“Describe the roles and responsibilities of four members of the Multidisciplinary Team who you have observed planning and implementing care for one child and family.”
The majority of practitioners who work in healthcare are trained to function both independently and autonomously (Soothill et al 1995). There can be many challenges when working as part of a team, Soothill et al (1995) acknowledges this by stating, “learning to work with many different types of professionals in a multidisciplinary team can be extremely difficult” (pg 5). However, before going further, it is first of all important to define, what is meant by inter-professional working (or multidisciplinary teams)? Barrett et al (2005) states that inter-professional working requires that individuals from different professions and agencies to work together. However within the context of health care, the service user is the patient. Hoffman et al (2007) describes inter-professional care as being “a patient-centred, team-based approach to health and social care and it is through this synergy that the strength and skills of each contributing health and social worker is maximised, thus increasing the quality of patient/service user care” (pg 2). Research, as identified by Hoffman et al (2007) supports the idea of inter-professional collaboration by stating that “it lowers patient mortality, improves patient safety, improves health services, reduces hospitalisation and associated costs, enhances patient satisfaction, improves levels of innovation in patient care, increases staff motivation, well-being and retention” (pg2).
However, as highlighted before, effective inter-professional working can be difficult to achieve. Barriers such as lack of recognition or respect for another professionals’ occupation, poor knowledge within own occupation, fear and even lack of trust of the perspectives of other occupational groups can hinder inter-professional working (Soothill et al 1995). In the Working Together: Securing a Quality Workforce for the NHS, published by the Department of Health (1998), a strong emphasis is placed upon the government’s aim to break down barriers between organisations, as to provide integrated services by pulling together the right teams to meet the needs of users of the National Health Service. Barrett et al (2005) suggests six principles for effective inter-professional working. These are knowledge of other professionals’ roles, willing participation, confidence, open and honest communication, trust and mutual respect and power sharing. It is important to be aware of these principles when working within a multi-disciplinary team as if not it can cause the team to break down and can potentially result in detrimental consequences for the patients whom their care is being managed (Soothill et al 1995). An example of this can be seen in the Victoria Climbie case. Poor communication could be viewed as the main factor for the breakdown in the management of her care. The speech by Lord Laming on the 25th January 2003 highlights the core problems of the care she received. Issues such as inadequate recording of information and actions, assumptions and expectations that ‘things would happen’ or be ‘taken up by someone else’ demonstrates the need for health professionals to share information and to ensure that agreed actions are carried out (www.victoria-climbie-inquiry.org.uk).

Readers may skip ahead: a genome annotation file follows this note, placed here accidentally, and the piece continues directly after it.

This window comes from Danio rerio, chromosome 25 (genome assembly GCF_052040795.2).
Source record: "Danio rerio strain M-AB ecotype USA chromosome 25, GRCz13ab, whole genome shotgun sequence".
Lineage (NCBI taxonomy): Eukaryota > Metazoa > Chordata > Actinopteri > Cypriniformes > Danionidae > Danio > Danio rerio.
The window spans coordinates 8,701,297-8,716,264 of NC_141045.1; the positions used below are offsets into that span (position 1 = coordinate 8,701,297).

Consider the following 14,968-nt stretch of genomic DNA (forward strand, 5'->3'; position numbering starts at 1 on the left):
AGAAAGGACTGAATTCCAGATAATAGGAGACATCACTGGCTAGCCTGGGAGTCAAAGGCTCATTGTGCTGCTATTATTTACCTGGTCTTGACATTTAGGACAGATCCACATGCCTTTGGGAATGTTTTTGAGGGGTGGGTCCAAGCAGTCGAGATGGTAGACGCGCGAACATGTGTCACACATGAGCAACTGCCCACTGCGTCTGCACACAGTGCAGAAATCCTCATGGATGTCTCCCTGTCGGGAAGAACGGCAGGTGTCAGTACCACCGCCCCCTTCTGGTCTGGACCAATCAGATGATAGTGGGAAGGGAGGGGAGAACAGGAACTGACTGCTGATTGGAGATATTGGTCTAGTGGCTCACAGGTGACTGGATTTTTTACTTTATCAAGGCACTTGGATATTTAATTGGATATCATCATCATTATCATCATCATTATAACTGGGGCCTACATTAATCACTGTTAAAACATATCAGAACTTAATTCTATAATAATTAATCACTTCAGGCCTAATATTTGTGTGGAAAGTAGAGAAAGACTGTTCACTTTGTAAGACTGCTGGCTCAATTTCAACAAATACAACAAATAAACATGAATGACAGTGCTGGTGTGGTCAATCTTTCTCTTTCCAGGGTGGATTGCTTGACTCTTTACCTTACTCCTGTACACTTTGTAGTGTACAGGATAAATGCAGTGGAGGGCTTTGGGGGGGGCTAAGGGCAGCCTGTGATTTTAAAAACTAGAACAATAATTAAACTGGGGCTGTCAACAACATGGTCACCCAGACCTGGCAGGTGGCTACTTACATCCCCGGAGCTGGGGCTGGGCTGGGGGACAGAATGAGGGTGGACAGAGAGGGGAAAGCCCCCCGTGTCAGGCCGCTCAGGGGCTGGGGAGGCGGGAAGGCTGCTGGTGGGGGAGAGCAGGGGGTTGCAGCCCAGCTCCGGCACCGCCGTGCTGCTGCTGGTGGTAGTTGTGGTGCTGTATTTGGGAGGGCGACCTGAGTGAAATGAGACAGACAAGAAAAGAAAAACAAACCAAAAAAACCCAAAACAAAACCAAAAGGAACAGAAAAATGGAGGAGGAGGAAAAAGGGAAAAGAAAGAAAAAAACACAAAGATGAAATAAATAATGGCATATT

As it has now been clear to understand the meaning of inter-professional working, how it can affect the patient, the professionals within the care team and also the principles of effective inter-professional working, this now lays the foundation for the purpose of this assignment. In this assignment, a patient with a health need, whose care was observed in practice, will be utilised in order to explore the roles of four specific members of the multidisciplinary team (MDT) in this patient’s care. The roles of these members will be described, how they addressed the needs of the...
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